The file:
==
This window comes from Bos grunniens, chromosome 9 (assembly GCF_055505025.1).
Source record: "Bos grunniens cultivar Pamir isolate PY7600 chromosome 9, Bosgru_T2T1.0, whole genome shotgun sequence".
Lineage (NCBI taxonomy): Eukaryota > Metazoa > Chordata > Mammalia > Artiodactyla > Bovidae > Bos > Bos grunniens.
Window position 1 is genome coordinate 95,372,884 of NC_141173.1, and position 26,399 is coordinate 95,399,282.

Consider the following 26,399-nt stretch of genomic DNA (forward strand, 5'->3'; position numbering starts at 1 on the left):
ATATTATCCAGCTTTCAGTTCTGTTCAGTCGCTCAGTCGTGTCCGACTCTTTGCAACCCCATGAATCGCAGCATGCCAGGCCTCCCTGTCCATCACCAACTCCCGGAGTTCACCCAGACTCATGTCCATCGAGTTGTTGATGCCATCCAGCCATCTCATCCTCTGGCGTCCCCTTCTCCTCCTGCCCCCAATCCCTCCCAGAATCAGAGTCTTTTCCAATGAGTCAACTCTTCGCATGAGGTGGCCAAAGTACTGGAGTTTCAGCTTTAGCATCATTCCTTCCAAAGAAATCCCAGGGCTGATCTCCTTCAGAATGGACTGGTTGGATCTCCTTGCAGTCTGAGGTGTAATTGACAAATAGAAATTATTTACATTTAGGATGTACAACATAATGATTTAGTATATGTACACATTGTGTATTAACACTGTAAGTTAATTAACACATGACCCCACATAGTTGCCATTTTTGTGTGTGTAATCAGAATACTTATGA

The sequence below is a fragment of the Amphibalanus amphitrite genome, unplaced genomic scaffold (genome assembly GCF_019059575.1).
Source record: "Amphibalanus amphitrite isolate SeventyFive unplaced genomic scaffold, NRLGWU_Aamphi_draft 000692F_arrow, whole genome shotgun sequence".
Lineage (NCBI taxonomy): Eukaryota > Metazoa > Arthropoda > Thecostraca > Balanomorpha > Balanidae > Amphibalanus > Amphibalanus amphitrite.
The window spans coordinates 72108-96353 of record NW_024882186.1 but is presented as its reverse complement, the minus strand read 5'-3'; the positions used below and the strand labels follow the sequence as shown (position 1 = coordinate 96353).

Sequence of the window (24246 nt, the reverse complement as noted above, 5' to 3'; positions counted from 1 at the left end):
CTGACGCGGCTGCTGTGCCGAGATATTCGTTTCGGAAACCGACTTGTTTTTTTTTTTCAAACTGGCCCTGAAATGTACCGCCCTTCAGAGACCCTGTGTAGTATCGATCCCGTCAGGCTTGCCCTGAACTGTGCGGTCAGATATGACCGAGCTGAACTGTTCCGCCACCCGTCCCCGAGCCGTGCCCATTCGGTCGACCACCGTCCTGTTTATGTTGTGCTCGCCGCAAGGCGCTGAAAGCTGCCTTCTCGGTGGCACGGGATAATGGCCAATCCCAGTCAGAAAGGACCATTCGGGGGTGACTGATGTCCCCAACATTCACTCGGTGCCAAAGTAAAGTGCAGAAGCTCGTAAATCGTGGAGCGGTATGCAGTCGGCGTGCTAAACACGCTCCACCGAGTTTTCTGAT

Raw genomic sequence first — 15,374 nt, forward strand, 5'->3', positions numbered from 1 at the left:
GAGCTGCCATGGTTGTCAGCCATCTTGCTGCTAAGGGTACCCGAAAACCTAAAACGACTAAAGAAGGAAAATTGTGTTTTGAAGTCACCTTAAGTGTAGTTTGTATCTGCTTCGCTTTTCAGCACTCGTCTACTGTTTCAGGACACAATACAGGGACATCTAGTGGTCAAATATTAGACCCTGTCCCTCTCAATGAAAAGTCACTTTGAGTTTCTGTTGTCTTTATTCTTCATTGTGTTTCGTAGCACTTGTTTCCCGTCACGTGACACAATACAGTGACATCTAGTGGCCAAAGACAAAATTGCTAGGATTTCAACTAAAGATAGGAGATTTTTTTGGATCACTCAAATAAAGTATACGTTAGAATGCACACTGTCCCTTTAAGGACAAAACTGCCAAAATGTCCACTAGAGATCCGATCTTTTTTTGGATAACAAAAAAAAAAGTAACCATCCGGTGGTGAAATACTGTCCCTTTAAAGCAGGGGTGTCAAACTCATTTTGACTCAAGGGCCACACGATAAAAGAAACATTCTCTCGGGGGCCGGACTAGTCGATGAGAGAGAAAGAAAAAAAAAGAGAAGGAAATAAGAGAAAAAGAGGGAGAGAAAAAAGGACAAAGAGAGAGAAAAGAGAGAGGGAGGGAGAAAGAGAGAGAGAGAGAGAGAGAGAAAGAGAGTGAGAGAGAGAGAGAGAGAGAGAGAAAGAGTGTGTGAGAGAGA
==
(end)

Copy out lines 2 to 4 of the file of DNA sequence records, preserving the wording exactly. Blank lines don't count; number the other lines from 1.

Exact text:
Source record: "Bos grunniens cultivar Pamir isolate PY7600 chromosome 9, Bosgru_T2T1.0, whole genome shotgun sequence".
Lineage (NCBI taxonomy): Eukaryota > Metazoa > Chordata > Mammalia > Artiodactyla > Bovidae > Bos > Bos grunniens.
Window position 1 is genome coordinate 95,372,884 of NC_141173.1, and position 26,399 is coordinate 95,399,282.